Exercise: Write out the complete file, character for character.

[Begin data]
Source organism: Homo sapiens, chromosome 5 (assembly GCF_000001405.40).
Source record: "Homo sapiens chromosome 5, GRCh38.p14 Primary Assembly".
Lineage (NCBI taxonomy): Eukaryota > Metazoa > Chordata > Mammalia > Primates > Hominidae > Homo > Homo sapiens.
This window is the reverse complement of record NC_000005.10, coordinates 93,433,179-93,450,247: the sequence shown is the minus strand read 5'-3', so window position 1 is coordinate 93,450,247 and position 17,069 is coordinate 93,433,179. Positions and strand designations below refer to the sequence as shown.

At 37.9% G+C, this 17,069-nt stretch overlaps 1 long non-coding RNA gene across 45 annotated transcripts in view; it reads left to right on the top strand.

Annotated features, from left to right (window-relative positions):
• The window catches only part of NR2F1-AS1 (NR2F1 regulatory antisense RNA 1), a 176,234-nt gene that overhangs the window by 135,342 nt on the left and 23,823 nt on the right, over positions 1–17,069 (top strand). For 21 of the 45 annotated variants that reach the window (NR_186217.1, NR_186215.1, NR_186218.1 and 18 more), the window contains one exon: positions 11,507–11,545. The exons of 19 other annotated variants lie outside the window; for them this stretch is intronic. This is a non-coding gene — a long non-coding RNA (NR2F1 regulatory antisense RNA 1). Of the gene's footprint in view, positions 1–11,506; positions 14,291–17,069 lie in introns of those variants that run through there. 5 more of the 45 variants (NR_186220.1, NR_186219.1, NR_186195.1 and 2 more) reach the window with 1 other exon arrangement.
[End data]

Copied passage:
Source organism: Homo sapiens, chromosome 5 (assembly GCF_000001405.40).
Source record: "Homo sapiens chromosome 5, GRCh38.p14 Primary Assembly".
Lineage (NCBI taxonomy): Eukaryota > Metazoa > Chordata > Mammalia > Primates > Hominidae > Homo > Homo sapiens.
This window is the reverse complement of record NC_000005.10, coordinates 93,433,179-93,450,247: the sequence shown is the minus strand read 5'-3', so window position 1 is coordinate 93,450,247 and position 17,069 is coordinate 93,433,179. Positions and strand designations below refer to the sequence as shown.

At 37.9% G+C, this 17,069-nt stretch overlaps 1 long non-coding RNA gene across 45 annotated transcripts in view; it reads left to right on the top strand.

Annotated features, from left to right (window-relative positions):
• The window catches only part of NR2F1-AS1 (NR2F1 regulatory antisense RNA 1), a 176,234-nt gene that overhangs the window by 135,342 nt on the left and 23,823 nt on the right, over positions 1–17,069 (top strand). For 21 of the 45 annotated variants that reach the window (NR_186217.1, NR_186215.1, NR_186218.1 and 18 more), the window contains one exon: positions 11,507–11,545. The exons of 19 other annotated variants lie outside the window; for them this stretch is intronic. This is a non-coding gene — a long non-coding RNA (NR2F1 regulatory antisense RNA 1). Of the gene's footprint in view, positions 1–11,506; positions 14,291–17,069 lie in introns of those variants that run through there. 5 more of the 45 variants (NR_186220.1, NR_186219.1, NR_186195.1 and 2 more) reach the window with 1 other exon arrangement.